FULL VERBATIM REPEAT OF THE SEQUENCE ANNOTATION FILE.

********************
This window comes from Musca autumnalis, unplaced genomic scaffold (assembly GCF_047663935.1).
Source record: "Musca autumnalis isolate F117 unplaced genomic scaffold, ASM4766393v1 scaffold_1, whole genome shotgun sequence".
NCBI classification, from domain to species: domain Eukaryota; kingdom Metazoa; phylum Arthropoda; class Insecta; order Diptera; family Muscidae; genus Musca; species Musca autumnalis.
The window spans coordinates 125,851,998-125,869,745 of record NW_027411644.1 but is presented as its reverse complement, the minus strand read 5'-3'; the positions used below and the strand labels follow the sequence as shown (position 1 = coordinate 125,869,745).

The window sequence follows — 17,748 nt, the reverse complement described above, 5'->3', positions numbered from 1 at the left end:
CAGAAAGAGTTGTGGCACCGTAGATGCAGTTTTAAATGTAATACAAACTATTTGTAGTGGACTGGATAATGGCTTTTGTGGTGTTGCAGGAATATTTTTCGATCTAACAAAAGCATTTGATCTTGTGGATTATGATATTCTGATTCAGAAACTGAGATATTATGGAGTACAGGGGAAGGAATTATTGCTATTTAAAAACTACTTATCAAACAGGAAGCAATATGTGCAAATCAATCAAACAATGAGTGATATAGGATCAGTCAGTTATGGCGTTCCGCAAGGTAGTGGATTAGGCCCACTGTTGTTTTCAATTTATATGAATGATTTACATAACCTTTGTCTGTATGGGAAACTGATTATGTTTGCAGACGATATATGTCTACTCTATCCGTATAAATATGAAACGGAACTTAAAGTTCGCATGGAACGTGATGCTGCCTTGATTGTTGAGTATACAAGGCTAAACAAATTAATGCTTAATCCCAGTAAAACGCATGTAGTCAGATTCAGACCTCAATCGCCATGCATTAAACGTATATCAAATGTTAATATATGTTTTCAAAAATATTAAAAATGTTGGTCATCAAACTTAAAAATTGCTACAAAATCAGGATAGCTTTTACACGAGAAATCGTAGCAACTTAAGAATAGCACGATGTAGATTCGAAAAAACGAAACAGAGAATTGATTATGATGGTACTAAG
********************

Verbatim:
This window comes from Musca autumnalis, unplaced genomic scaffold (assembly GCF_047663935.1).
Source record: "Musca autumnalis isolate F117 unplaced genomic scaffold, ASM4766393v1 scaffold_1, whole genome shotgun sequence".
NCBI classification, from domain to species: domain Eukaryota; kingdom Metazoa; phylum Arthropoda; class Insecta; order Diptera; family Muscidae; genus Musca; species Musca autumnalis.
The window spans coordinates 125,851,998-125,869,745 of record NW_027411644.1 but is presented as its reverse complement, the minus strand read 5'-3'; the positions used below and the strand labels follow the sequence as shown (position 1 = coordinate 125,869,745).

The window sequence follows — 17,748 nt, the reverse complement described above, 5'->3', positions numbered from 1 at the left end:
CAGAAAGAGTTGTGGCACCGTAGATGCAGTTTTAAATGTAATACAAACTATTTGTAGTGGACTGGATAATGGCTTTTGTGGTGTTGCAGGAATATTTTTCGATCTAACAAAAGCATTTGATCTTGTGGATTATGATATTCTGATTCAGAAACTGAGATATTATGGAGTACAGGGGAAGGAATTATTGCTATTTAAAAACTACTTATCAAACAGGAAGCAATATGTGCAAATCAATCAAACAATGAGTGATATAGGATCAGTCAGTTATGGCGTTCCGCAAGGTAGTGGATTAGGCCCACTGTTGTTTTCAATTTATATGAATGATTTACATAACCTTTGTCTGTATGGGAAACTGATTATGTTTGCAGACGATATATGTCTACTCTATCCGTATAAATATGAAACGGAACTTAAAGTTCGCATGGAACGTGATGCTGCCTTGATTGTTGAGTATACAAGGCTAAACAAATTAATGCTTAATCCCAGTAAAACGCATGTAGTCAGATTCAGACCTCAATCGCCATGCATTAAACGTATATCAAATGTTAATATATGTTTTCAAAAATATTAAAAATGTTGGTCATCAAACTTAAAAATTGCTACAAAATCAGGATAGCTTTTACACGAGAAATCGTAGCAACTTAAGAATAGCACGATGTAGATTCGAAAAAACGAAACAGAGAATTGATTATGATGGTACTAAG